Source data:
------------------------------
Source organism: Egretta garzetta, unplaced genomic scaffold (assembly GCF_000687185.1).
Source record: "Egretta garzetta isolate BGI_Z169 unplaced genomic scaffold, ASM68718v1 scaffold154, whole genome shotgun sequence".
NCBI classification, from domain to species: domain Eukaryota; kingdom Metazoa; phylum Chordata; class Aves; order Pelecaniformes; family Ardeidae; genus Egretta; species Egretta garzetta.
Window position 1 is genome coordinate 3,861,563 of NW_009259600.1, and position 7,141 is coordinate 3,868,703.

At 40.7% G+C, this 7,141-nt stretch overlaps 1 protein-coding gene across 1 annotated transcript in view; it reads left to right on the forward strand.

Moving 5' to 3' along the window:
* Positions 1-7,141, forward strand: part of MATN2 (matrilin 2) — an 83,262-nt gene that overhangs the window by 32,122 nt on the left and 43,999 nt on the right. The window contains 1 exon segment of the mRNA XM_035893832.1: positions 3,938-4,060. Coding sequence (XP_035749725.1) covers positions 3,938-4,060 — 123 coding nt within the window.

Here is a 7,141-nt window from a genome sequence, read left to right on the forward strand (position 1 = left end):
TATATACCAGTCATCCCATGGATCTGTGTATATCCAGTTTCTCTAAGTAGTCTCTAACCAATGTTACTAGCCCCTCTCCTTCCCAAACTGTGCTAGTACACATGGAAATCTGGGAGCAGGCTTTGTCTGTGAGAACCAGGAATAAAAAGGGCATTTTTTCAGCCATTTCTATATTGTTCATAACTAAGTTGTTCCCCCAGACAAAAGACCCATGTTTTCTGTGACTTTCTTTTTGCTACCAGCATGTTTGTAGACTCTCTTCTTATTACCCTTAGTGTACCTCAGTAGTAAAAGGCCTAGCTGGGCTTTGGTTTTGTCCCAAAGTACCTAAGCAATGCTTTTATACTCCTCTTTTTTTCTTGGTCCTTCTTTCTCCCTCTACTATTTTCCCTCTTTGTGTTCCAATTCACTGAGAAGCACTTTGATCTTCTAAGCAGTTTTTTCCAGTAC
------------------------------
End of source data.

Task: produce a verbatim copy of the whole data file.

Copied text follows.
Source organism: Egretta garzetta, unplaced genomic scaffold (assembly GCF_000687185.1).
Source record: "Egretta garzetta isolate BGI_Z169 unplaced genomic scaffold, ASM68718v1 scaffold154, whole genome shotgun sequence".
NCBI classification, from domain to species: domain Eukaryota; kingdom Metazoa; phylum Chordata; class Aves; order Pelecaniformes; family Ardeidae; genus Egretta; species Egretta garzetta.
Window position 1 is genome coordinate 3,861,563 of NW_009259600.1, and position 7,141 is coordinate 3,868,703.

At 40.7% G+C, this 7,141-nt stretch overlaps 1 protein-coding gene across 1 annotated transcript in view; it reads left to right on the forward strand.

Moving 5' to 3' along the window:
* Positions 1-7,141, forward strand: part of MATN2 (matrilin 2) — an 83,262-nt gene that overhangs the window by 32,122 nt on the left and 43,999 nt on the right. The window contains 1 exon segment of the mRNA XM_035893832.1: positions 3,938-4,060. Coding sequence (XP_035749725.1) covers positions 3,938-4,060 — 123 coding nt within the window.

Here is a 7,141-nt window from a genome sequence, read left to right on the forward strand (position 1 = left end):
TATATACCAGTCATCCCATGGATCTGTGTATATCCAGTTTCTCTAAGTAGTCTCTAACCAATGTTACTAGCCCCTCTCCTTCCCAAACTGTGCTAGTACACATGGAAATCTGGGAGCAGGCTTTGTCTGTGAGAACCAGGAATAAAAAGGGCATTTTTTCAGCCATTTCTATATTGTTCATAACTAAGTTGTTCCCCCAGACAAAAGACCCATGTTTTCTGTGACTTTCTTTTTGCTACCAGCATGTTTGTAGACTCTCTTCTTATTACCCTTAGTGTACCTCAGTAGTAAAAGGCCTAGCTGGGCTTTGGTTTTGTCCCAAAGTACCTAAGCAATGCTTTTATACTCCTCTTTTTTTCTTGGTCCTTCTTTCTCCCTCTACTATTTTCCCTCTTTGTGTTCCAATTCACTGAGAAGCACTTTGATCTTCTAAGCAGTTTTTTCCAGTAC